The many features and advantages of the present invention are apparent from the detailed specification and thus, it is intended by the appended claims to cover all such features and advantages of the system which fall within the true spirit and scope of the invention. Further, since numerous modifications and changes will readily occur to those skilled in the art from the disclosure of the invention, it is not desired to limit the invention to the exact construction and operation shown and described, and accordingly, all suitable modifications and equivalents may be resorted to, falling within the scope and spirit of the invention.
|Brevet cité||Date de dépôt||Date de publication||Déposant||Titre|
|US3924130 *||12 févr. 1968||2 déc. 1975||Us Navy||Body exposure indicator|
|US4408224 *||22 avr. 1981||4 oct. 1983||Hajime Industries Ltd.||Surveillance method and apparatus|
|US4608599 *||27 juil. 1984||26 août 1986||Matsushita Electric Industrial Co., Ltd.||Infrared image pickup image|
|US4779095 *||28 oct. 1986||18 oct. 1988||H & G Systems, Inc.||Image change detection system|
|US4807027 *||7 janv. 1988||21 févr. 1989||Mitsubishi Denki Kabushiki Kaisha||Station platform observation method|
|US4823290 *||21 juil. 1987||18 avr. 1989||Honeywell Bull Inc.||Method and apparatus for monitoring the operating environment of a computer system|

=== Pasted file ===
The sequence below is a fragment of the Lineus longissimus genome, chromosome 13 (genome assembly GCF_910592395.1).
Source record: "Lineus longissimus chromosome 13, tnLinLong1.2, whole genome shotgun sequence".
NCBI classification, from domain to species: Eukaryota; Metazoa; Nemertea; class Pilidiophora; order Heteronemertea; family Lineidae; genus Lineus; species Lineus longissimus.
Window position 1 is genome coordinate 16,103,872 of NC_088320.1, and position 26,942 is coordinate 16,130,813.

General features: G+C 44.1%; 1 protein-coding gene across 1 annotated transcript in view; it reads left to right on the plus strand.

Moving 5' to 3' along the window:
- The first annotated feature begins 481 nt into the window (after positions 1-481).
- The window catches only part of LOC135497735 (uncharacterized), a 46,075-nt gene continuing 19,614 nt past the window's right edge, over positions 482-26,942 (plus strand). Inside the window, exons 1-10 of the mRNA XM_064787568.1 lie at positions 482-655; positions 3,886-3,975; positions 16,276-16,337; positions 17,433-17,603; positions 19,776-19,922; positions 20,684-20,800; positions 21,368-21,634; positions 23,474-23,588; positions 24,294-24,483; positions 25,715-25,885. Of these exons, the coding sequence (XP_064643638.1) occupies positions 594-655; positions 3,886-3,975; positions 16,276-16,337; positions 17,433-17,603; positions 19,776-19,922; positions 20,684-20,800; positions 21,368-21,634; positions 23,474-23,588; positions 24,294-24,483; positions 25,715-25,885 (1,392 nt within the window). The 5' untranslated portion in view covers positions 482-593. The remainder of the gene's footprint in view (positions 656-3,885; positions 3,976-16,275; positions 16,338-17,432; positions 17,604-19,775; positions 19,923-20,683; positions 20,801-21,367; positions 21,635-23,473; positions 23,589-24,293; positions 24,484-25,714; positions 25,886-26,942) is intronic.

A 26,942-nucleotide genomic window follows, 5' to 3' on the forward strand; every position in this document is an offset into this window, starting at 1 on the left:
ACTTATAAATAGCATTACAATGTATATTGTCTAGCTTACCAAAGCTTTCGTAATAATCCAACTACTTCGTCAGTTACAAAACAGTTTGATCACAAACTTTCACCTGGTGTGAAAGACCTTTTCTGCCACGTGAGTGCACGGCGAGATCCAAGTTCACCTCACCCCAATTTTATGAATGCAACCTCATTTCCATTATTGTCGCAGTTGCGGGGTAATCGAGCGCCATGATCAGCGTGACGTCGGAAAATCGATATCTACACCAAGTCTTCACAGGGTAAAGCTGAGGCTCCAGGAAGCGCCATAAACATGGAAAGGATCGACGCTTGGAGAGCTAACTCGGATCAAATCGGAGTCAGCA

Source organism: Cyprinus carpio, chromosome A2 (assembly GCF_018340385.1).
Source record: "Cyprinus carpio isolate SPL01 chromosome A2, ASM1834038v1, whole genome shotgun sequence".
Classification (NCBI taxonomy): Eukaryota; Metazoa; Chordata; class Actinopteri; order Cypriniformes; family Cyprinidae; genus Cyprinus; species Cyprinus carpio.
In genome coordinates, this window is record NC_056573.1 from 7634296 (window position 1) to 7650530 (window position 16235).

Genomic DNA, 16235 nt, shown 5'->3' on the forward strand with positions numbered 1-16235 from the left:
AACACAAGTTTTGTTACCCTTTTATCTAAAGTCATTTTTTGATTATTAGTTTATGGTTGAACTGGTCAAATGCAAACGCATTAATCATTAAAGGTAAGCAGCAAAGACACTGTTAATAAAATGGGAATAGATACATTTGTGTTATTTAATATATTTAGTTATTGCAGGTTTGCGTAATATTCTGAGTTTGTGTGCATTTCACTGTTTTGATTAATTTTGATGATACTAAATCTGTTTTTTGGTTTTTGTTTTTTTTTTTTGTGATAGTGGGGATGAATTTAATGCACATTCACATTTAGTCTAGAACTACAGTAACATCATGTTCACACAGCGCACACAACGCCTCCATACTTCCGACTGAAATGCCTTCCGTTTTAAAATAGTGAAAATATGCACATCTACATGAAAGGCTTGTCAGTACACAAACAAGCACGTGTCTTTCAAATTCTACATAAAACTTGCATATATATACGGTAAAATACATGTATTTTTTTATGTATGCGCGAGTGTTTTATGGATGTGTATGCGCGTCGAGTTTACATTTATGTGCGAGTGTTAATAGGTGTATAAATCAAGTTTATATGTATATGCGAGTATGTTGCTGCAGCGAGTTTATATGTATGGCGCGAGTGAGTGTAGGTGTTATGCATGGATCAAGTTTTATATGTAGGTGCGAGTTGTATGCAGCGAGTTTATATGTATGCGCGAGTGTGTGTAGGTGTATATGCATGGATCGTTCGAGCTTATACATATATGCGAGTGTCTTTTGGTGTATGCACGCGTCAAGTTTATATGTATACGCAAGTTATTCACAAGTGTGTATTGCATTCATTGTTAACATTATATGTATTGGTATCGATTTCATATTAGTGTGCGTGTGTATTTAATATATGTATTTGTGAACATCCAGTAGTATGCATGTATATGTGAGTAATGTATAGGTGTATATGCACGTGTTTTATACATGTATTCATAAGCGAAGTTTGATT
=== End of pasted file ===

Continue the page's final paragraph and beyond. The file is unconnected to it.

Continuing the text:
|Brevet citant||Date de dépôt||Date de publication||Déposant||Titre|
|US5133605 *||11 déc. 1990||28 juil. 1992||Fujitsu Limited||Monitoring system employing infrared image|
|US5168528 *||20 août 1990||1 déc. 1992||Itt Corporation||Differential electronic imaging system|
|US5237308 *||18 févr. 1992||17 août 1993||Fujitsu Limited||Supervisory system using visible ray or infrared ray|
|US5270811 *||21 juin 1991||14 déc. 1993||Fujitsu Limited||Telemetry monitoring method and device therefor for transmitting information by means of asynchronous transfer mode technique in broadband ISDN|
|US5283551 *||31 déc. 1991||1 févr. 1994||Aritech Corporation||Intrusion alarm system|
|US5301240 *||8 sept. 1992||5 avr. 1994||Battelle Memorial Institute||High-speed video instrumentation system|
|US5430293 *||15 avr. 1994||4 juil. 1995||Osaka Gas Co., Ltd.||Gas visualizing apparatus and method for detecting gas leakage from tanks or piping|